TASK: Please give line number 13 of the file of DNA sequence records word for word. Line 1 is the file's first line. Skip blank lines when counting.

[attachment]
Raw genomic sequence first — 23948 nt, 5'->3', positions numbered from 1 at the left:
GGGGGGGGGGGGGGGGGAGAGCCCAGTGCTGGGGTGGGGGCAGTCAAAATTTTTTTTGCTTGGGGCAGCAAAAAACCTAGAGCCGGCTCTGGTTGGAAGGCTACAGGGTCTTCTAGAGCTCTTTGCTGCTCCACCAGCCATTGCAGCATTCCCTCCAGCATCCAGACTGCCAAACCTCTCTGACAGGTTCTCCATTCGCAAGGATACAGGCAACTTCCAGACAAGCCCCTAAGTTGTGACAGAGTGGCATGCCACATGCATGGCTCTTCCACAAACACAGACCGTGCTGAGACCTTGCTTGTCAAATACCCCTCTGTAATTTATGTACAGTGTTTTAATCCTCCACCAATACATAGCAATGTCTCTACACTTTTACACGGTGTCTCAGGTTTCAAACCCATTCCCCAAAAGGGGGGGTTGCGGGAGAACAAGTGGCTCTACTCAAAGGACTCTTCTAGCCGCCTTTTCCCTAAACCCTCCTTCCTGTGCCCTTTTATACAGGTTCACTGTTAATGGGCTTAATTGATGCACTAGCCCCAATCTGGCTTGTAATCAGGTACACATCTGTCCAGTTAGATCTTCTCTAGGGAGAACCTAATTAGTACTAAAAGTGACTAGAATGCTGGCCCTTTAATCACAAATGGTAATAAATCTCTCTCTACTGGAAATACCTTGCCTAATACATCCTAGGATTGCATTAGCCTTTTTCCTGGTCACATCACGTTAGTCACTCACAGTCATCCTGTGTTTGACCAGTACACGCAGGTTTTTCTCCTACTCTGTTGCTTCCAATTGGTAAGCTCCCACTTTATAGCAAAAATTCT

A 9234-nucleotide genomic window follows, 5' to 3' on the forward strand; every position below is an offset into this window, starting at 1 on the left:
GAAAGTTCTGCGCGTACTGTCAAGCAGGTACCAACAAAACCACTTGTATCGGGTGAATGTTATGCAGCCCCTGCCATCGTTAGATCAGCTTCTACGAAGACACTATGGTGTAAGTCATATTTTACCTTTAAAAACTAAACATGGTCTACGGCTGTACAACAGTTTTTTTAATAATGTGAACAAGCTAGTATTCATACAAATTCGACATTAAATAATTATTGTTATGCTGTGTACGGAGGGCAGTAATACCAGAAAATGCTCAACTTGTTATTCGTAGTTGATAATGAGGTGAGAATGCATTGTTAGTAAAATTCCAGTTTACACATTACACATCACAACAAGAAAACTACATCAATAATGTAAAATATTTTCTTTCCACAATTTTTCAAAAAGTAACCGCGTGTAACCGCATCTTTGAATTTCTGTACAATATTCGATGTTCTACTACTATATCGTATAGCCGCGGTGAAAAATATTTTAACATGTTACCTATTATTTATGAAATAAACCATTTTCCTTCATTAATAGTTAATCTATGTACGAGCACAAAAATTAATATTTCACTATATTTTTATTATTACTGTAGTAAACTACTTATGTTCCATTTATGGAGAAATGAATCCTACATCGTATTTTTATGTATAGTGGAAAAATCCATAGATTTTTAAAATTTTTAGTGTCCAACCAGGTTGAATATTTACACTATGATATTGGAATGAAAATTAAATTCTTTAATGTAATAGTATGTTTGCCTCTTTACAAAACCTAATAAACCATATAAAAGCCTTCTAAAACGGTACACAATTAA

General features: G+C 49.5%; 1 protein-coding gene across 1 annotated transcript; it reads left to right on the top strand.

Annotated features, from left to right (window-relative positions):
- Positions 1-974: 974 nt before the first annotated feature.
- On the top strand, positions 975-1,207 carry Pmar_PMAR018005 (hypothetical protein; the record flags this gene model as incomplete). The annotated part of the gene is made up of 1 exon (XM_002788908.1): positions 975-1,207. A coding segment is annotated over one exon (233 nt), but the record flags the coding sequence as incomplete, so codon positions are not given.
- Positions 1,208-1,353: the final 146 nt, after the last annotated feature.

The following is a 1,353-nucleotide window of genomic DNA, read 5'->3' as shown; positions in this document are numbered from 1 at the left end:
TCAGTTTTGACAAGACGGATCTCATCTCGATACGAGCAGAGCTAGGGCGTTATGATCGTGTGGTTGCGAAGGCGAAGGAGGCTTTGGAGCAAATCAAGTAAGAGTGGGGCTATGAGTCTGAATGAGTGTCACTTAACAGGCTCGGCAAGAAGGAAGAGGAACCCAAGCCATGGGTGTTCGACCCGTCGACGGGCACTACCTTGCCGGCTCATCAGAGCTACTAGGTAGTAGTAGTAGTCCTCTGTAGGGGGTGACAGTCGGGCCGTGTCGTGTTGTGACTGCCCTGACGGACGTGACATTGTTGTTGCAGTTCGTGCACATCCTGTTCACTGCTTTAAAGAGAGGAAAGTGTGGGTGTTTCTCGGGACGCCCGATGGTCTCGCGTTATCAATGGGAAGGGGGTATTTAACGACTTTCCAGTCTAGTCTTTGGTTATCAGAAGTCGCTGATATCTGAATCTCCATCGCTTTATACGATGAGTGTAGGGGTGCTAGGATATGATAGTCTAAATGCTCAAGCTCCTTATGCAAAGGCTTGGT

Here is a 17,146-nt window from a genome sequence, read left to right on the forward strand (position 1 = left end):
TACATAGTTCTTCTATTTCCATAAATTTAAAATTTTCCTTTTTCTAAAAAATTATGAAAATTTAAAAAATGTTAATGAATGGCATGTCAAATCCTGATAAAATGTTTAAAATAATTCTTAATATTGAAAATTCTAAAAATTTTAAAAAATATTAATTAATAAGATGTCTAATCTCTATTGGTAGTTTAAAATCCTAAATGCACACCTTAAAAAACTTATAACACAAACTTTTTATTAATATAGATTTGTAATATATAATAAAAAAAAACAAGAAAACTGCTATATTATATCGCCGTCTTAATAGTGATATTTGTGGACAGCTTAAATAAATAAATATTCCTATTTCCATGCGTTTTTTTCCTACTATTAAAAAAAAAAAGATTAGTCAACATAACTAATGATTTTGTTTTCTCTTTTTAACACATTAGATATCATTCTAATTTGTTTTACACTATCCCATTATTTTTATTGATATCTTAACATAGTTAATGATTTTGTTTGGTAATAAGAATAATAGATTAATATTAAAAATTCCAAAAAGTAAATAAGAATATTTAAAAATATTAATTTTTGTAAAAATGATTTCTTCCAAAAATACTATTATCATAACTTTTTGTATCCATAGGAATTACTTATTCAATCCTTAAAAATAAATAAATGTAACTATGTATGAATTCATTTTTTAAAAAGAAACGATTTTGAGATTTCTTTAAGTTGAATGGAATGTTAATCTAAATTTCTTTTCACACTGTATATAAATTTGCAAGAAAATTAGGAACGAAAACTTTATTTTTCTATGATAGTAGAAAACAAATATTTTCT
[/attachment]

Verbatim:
TACATAGTTCTTCTATTTCCATAAATTTAAAATTTTCCTTTTTCTAAAAAATTATGAAAATTTAAAAAATGTTAATGAATGGCATGTCAAATCCTGATAAAATGTTTAAAATAATTCTTAATATTGAAAATTCTAAAAATTTTAAAAAATATTAATTAATAAGATGTCTAATCTCTATTGGTAGTTTAAAATCCTAAATGCACACCTTAAAAAACTTATAACACAAACTTTTTATTAATATAGATTTGTAATATATAATAAAAAAAAACAAGAAAACTGCTATATTATATCGCCGTCTTAATAGTGATATTTGTGGACAGCTTAAATAAATAAATATTCCTATTTCCATGCGTTTTTTTCCTACTATTAAAAAAAAAAAGATTAGTCAACATAACTAATGATTTTGTTTTCTCTTTTTAACACATTAGATATCATTCTAATTTGTTTTACACTATCCCATTATTTTTATTGATATCTTAACATAGTTAATGATTTTGTTTGGTAATAAGAATAATAGATTAATATTAAAAATTCCAAAAAGTAAATAAGAATATTTAAAAATATTAATTTTTGTAAAAATGATTTCTTCCAAAAATACTATTATCATAACTTTTTGTATCCATAGGAATTACTTATTCAATCCTTAAAAATAAATAAATGTAACTATGTATGAATTCATTTTTTAAAAAGAAACGATTTTGAGATTTCTTTAAGTTGAATGGAATGTTAATCTAAATTTCTTTTCACACTGTATATAAATTTGCAAGAAAATTAGGAACGAAAACTTTATTTTTCTATGATAGTAGAAAACAAATATTTTCT